Guggenheim Museum Bilbao, designed by Canadian architect Frank Gehry and opened to the public in 1997, was immediately vaulted to prominence as one of the world’s most spectacular buildings in the style of Deconstructivism. The Guggenheim Museum Bilbao work is perceived to be Gehry’s most iconic and representative work, and was a culmination of Gehry’s new directions and experimentation with surfaces and shapes. The museum’s design and construction serve as an object lesson in Frank Gehry’s style and method. Like much of Gehry’s other work, the structure consists of radically sculpted, organic contours. Sited as it is in a port town, it is intended to resemble a ship.
Its brilliantly reflective panels resemble fish scales, echoing the other organic life (and, in particular, fish-like) forms that recur commonly in Gehry’s designs, as well as the river Nervión upon which the museum sits. Also in typical Gehry fashion, the building is uniquely a product of the period’s technology as computer simulations of the building’s structure made it feasible to build shapes that architects of earlier eras would have found nearly impossible to construct.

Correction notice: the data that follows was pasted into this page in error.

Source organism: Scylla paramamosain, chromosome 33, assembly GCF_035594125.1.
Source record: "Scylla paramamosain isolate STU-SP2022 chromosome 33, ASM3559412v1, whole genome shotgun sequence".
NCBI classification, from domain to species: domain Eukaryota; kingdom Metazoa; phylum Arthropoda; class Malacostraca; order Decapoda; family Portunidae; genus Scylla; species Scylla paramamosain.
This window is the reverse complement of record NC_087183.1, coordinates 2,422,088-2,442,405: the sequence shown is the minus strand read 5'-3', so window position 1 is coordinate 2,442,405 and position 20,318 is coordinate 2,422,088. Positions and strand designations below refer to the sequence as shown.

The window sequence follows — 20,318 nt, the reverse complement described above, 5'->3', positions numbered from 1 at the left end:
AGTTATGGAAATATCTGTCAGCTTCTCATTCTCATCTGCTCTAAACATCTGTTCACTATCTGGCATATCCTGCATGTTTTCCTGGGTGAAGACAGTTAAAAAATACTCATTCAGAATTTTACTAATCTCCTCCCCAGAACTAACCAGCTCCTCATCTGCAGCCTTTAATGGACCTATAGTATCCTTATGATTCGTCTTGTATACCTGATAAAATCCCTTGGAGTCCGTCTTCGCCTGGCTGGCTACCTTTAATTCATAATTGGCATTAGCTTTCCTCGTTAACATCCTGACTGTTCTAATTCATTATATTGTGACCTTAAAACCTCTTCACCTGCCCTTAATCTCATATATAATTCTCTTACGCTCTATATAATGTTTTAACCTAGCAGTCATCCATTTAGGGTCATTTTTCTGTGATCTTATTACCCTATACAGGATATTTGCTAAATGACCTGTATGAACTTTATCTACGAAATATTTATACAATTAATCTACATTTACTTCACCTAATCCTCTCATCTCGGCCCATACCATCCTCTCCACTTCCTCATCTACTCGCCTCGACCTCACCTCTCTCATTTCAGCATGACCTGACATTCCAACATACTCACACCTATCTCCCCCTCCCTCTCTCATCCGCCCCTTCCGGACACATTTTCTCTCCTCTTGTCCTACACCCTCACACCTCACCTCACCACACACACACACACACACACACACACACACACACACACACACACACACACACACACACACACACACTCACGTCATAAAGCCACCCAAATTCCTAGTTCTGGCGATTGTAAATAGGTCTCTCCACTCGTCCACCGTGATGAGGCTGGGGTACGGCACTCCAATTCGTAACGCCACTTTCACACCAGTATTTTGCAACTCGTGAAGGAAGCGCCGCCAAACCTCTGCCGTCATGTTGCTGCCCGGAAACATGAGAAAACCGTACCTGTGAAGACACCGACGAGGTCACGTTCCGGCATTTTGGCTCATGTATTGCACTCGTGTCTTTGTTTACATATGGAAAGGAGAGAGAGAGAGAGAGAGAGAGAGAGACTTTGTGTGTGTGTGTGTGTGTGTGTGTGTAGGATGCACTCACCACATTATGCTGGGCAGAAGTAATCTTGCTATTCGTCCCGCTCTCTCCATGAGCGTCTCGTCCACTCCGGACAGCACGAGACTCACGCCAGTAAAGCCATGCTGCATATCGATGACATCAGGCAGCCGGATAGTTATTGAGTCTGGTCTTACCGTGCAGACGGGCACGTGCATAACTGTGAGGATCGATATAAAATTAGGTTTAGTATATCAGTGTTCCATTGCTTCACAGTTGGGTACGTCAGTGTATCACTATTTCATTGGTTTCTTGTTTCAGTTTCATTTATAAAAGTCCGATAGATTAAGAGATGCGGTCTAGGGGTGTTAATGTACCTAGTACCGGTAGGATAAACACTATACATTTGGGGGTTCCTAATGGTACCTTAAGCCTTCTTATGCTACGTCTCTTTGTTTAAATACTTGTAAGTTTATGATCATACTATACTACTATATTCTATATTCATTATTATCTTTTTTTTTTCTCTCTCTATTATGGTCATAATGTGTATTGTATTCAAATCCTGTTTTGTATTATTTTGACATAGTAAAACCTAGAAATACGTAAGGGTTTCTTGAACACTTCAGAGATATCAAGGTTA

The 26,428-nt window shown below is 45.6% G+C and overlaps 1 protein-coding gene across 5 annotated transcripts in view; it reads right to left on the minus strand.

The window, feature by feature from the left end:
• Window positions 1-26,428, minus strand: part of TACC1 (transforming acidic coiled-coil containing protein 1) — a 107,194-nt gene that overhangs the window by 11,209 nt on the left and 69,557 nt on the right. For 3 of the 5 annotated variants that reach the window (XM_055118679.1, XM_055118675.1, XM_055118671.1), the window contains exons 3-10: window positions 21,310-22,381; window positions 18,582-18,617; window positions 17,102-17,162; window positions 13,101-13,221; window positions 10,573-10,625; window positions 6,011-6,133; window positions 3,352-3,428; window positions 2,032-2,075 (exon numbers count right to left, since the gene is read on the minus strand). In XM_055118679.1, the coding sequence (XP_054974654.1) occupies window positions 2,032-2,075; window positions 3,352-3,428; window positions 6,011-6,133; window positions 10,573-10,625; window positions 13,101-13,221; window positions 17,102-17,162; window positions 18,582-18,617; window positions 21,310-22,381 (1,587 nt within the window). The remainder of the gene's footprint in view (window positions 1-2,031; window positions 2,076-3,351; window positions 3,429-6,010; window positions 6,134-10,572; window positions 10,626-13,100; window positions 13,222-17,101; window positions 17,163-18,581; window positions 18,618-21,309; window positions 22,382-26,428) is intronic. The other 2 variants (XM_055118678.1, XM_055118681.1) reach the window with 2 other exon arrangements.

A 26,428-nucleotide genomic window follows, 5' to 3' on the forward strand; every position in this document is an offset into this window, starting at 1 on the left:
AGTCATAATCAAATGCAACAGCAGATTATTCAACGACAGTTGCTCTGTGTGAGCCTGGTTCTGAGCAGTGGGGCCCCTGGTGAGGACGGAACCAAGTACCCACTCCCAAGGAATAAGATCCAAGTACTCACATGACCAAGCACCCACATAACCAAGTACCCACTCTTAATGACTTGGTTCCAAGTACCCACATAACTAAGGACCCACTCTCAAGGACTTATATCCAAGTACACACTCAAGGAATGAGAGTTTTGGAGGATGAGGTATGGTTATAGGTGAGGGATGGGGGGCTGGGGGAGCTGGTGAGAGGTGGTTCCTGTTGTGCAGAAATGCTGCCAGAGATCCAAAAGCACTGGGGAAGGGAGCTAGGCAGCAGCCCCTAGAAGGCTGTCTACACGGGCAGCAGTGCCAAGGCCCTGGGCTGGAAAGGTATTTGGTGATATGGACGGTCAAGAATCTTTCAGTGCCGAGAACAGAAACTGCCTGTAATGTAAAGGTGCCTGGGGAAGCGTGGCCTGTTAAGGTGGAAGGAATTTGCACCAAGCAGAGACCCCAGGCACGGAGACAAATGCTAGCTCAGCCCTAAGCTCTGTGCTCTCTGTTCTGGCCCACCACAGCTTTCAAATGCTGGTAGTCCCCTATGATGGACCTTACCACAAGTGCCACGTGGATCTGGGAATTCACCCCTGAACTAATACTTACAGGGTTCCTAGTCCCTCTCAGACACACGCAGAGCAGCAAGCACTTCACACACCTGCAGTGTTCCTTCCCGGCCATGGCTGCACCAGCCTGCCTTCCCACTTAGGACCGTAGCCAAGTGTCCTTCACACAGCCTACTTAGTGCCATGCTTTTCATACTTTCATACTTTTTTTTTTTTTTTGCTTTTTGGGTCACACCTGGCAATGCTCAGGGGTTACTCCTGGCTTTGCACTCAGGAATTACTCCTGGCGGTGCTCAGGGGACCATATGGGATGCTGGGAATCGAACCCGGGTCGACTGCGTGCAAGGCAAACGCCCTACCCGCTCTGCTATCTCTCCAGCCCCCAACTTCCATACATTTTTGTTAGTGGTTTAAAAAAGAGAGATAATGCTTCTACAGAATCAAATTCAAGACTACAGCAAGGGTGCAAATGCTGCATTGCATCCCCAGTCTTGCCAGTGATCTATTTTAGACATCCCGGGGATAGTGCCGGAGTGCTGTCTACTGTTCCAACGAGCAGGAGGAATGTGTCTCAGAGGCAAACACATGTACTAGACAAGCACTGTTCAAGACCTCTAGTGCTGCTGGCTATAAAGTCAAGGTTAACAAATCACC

Also important is that while the museum is a spectacular monument from the river, on street level it is quite modest and does not overwhelm its traditional surroundings. The museum was opened as part of a revitalization effort for the city of Bilbao and for the Basque Country. Almost immediately after its opening, the Guggenheim Bilbao became a popular tourist attraction, drawing visitors from around the globe. A product of collaboration between the Basque government and the Solomon R. Guggenheim Foundation, the museum is a catalyst for development in the former warehouse district. The public plaza at the entrance allows, and encourages, pedestrian flow between the Guggenheim, a nearby art museum and the historic district. It was widely credited with “putting Bilbao on the map” and subsequently inspired other urban regenerations – this has become known as the Bilbao Effect.
The building was constructed on time and budget, which is rare for architecture of this type. In an interview in Harvard Design Magazine Gehry explained how he did it. First, he ensured that what he calls the “organization of the artist” prevailed during construction, in order to prevent political and business interests from interfering with the design. Second, he made sure he had a detailed and realistic cost estimate before proceeding. Third, he used CATIA and close collaboration with the individual building trades to control